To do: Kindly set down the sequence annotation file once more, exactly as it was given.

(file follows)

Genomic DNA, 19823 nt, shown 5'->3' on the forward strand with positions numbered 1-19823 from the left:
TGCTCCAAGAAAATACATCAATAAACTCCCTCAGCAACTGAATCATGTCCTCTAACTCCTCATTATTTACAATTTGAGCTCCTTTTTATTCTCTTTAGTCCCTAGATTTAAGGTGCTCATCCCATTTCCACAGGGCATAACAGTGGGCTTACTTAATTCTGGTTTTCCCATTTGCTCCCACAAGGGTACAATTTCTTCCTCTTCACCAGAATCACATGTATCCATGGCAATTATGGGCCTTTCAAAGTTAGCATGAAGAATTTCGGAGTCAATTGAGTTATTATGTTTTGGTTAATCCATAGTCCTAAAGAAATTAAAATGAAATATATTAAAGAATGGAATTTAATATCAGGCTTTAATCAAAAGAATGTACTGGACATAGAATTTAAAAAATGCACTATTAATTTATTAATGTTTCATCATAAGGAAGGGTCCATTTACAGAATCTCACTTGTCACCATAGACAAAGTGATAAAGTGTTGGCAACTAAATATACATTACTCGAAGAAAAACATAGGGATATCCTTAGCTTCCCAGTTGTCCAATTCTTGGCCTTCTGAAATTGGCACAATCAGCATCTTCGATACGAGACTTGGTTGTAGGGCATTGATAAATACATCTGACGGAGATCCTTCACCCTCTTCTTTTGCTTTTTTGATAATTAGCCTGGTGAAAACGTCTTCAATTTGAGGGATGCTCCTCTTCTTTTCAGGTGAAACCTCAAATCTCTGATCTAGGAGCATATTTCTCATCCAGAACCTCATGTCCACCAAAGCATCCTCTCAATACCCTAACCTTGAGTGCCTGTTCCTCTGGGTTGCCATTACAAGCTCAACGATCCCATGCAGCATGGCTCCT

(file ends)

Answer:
Genomic DNA, 19823 nt, shown 5'->3' on the forward strand with positions numbered 1-19823 from the left:
TGCTCCAAGAAAATACATCAATAAACTCCCTCAGCAACTGAATCATGTCCTCTAACTCCTCATTATTTACAATTTGAGCTCCTTTTTATTCTCTTTAGTCCCTAGATTTAAGGTGCTCATCCCATTTCCACAGGGCATAACAGTGGGCTTACTTAATTCTGGTTTTCCCATTTGCTCCCACAAGGGTACAATTTCTTCCTCTTCACCAGAATCACATGTATCCATGGCAATTATGGGCCTTTCAAAGTTAGCATGAAGAATTTCGGAGTCAATTGAGTTATTATGTTTTGGTTAATCCATAGTCCTAAAGAAATTAAAATGAAATATATTAAAGAATGGAATTTAATATCAGGCTTTAATCAAAAGAATGTACTGGACATAGAATTTAAAAAATGCACTATTAATTTATTAATGTTTCATCATAAGGAAGGGTCCATTTACAGAATCTCACTTGTCACCATAGACAAAGTGATAAAGTGTTGGCAACTAAATATACATTACTCGAAGAAAAACATAGGGATATCCTTAGCTTCCCAGTTGTCCAATTCTTGGCCTTCTGAAATTGGCACAATCAGCATCTTCGATACGAGACTTGGTTGTAGGGCATTGATAAATACATCTGACGGAGATCCTTCACCCTCTTCTTTTGCTTTTTTGATAATTAGCCTGGTGAAAACGTCTTCAATTTGAGGGATGCTCCTCTTCTTTTCAGGTGAAACCTCAAATCTCTGATCTAGGAGCATATTTCTCATCCAGAACCTCATGTCCACCAAAGCATCCTCTCAATACCCTAACCTTGAGTGCCTGTTCCTCTGGGTTGCCATTACAAGCTCAACGATCCCATGCAGCATGGCTCCT